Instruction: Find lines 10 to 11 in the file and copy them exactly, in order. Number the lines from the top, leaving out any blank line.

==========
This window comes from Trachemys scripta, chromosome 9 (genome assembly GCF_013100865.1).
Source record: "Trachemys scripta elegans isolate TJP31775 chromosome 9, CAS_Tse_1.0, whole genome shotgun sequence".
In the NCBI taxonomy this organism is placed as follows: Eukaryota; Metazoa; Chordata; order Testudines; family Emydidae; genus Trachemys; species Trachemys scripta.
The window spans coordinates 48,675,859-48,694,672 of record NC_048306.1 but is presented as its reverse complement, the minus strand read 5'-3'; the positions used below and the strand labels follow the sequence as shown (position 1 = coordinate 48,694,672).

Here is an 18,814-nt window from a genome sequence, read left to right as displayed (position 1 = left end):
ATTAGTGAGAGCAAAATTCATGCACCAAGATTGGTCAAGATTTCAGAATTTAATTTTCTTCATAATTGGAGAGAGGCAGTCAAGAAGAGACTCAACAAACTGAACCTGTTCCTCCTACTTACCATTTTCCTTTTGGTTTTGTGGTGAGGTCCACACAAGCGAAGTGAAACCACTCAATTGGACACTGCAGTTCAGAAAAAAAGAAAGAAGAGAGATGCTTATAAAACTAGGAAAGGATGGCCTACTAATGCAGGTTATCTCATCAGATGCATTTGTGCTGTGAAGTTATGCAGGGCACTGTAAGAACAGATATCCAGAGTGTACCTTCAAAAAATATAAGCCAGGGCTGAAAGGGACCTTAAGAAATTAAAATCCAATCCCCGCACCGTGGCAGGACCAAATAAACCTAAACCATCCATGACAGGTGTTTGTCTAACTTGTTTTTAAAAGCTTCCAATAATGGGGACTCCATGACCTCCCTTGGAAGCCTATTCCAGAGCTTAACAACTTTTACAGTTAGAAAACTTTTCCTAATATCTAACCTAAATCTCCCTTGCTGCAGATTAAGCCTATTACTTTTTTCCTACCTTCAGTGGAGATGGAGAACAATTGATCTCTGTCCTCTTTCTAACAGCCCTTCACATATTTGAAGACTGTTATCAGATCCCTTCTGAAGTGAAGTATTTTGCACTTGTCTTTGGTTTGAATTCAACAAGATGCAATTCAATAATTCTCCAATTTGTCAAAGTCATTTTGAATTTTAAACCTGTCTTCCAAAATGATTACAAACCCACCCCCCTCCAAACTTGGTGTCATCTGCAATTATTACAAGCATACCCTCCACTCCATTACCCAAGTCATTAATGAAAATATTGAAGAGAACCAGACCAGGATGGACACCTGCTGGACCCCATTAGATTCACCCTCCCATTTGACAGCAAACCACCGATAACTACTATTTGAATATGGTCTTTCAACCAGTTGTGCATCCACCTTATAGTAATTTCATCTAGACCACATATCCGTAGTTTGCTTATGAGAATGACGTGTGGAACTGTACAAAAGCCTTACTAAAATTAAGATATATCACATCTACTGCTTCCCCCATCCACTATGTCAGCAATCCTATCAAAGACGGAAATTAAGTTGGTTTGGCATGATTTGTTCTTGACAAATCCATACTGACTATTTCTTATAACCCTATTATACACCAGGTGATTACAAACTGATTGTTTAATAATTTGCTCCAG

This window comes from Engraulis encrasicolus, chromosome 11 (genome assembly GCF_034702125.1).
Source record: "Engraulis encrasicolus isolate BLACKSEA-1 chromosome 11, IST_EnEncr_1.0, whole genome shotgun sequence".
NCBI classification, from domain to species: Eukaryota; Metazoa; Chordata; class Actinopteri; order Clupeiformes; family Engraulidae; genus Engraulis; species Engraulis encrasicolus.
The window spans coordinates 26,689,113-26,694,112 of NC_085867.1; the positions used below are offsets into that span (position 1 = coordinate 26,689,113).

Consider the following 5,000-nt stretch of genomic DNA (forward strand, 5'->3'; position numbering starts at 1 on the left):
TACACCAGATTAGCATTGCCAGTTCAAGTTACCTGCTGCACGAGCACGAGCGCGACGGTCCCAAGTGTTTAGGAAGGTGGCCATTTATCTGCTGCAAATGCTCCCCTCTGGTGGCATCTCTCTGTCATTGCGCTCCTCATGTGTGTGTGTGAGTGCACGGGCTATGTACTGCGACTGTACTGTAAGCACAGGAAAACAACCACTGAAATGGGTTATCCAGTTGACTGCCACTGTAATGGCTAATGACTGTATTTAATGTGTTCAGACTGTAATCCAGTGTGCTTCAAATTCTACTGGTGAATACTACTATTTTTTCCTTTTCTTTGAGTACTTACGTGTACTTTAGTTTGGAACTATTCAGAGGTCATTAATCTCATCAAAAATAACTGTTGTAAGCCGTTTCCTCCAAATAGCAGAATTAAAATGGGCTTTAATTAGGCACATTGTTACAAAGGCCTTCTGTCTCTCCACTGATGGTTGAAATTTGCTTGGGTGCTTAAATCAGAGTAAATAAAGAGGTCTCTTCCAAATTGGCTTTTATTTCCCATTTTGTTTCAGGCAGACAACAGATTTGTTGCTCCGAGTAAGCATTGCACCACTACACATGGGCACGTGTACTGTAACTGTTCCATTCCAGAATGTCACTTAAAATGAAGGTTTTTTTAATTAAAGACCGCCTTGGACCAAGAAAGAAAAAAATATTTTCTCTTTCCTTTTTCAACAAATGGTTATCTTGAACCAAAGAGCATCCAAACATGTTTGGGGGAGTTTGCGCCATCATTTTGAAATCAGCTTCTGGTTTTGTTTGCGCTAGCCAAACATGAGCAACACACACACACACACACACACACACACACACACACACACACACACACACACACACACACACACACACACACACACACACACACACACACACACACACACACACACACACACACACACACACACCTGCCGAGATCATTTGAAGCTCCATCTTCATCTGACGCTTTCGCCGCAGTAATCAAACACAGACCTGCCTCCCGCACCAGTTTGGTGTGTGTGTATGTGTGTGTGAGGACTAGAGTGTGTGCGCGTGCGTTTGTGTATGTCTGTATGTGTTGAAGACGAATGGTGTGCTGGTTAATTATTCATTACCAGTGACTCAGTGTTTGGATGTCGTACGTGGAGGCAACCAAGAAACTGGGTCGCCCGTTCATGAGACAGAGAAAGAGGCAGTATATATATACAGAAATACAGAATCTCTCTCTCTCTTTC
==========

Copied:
The window spans coordinates 26,689,113-26,694,112 of NC_085867.1; the positions used below are offsets into that span (position 1 = coordinate 26,689,113).

Consider the following 5,000-nt stretch of genomic DNA (forward strand, 5'->3'; position numbering starts at 1 on the left):